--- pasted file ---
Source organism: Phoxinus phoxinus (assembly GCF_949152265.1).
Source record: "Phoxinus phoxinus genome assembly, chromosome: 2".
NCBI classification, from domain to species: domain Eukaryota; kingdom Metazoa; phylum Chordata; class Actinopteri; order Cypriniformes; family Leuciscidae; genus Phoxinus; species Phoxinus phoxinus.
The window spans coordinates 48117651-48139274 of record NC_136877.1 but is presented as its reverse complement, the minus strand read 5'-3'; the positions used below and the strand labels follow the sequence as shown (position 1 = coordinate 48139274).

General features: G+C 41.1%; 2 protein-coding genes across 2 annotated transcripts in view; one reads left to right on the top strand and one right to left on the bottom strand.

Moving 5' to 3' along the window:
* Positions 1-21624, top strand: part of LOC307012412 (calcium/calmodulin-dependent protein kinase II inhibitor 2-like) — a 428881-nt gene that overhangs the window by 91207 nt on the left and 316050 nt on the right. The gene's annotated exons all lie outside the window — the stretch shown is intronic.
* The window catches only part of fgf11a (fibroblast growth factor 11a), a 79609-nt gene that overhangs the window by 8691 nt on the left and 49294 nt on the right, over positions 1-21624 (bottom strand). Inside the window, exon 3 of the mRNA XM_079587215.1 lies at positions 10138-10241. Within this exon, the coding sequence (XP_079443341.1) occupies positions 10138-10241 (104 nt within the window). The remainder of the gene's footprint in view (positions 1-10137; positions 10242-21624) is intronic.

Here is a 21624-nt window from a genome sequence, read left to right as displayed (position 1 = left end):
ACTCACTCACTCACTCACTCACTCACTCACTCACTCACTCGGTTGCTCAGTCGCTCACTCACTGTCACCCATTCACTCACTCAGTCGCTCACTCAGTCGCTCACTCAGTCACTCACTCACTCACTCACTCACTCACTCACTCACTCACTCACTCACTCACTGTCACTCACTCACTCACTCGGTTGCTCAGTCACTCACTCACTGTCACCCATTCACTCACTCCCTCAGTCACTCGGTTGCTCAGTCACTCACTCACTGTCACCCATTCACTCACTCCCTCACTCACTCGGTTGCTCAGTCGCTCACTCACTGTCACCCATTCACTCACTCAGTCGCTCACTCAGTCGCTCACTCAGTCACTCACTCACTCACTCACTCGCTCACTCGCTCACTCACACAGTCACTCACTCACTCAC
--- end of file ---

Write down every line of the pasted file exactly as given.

Source organism: Phoxinus phoxinus (assembly GCF_949152265.1).
Source record: "Phoxinus phoxinus genome assembly, chromosome: 2".
NCBI classification, from domain to species: domain Eukaryota; kingdom Metazoa; phylum Chordata; class Actinopteri; order Cypriniformes; family Leuciscidae; genus Phoxinus; species Phoxinus phoxinus.
The window spans coordinates 48117651-48139274 of record NC_136877.1 but is presented as its reverse complement, the minus strand read 5'-3'; the positions used below and the strand labels follow the sequence as shown (position 1 = coordinate 48139274).

General features: G+C 41.1%; 2 protein-coding genes across 2 annotated transcripts in view; one reads left to right on the top strand and one right to left on the bottom strand.

Moving 5' to 3' along the window:
* Positions 1-21624, top strand: part of LOC307012412 (calcium/calmodulin-dependent protein kinase II inhibitor 2-like) — a 428881-nt gene that overhangs the window by 91207 nt on the left and 316050 nt on the right. The gene's annotated exons all lie outside the window — the stretch shown is intronic.
* The window catches only part of fgf11a (fibroblast growth factor 11a), a 79609-nt gene that overhangs the window by 8691 nt on the left and 49294 nt on the right, over positions 1-21624 (bottom strand). Inside the window, exon 3 of the mRNA XM_079587215.1 lies at positions 10138-10241. Within this exon, the coding sequence (XP_079443341.1) occupies positions 10138-10241 (104 nt within the window). The remainder of the gene's footprint in view (positions 1-10137; positions 10242-21624) is intronic.

Here is a 21624-nt window from a genome sequence, read left to right as displayed (position 1 = left end):
ACTCACTCACTCACTCACTCACTCACTCACTCACTCACTCGGTTGCTCAGTCGCTCACTCACTGTCACCCATTCACTCACTCAGTCGCTCACTCAGTCGCTCACTCAGTCACTCACTCACTCACTCACTCACTCACTCACTCACTCACTCACTCACTCACTGTCACTCACTCACTCACTCGGTTGCTCAGTCACTCACTCACTGTCACCCATTCACTCACTCCCTCAGTCACTCGGTTGCTCAGTCACTCACTCACTGTCACCCATTCACTCACTCCCTCACTCACTCGGTTGCTCAGTCGCTCACTCACTGTCACCCATTCACTCACTCAGTCGCTCACTCAGTCGCTCACTCAGTCACTCACTCACTCACTCACTCGCTCACTCGCTCACTCACACAGTCACTCACTCACTCAC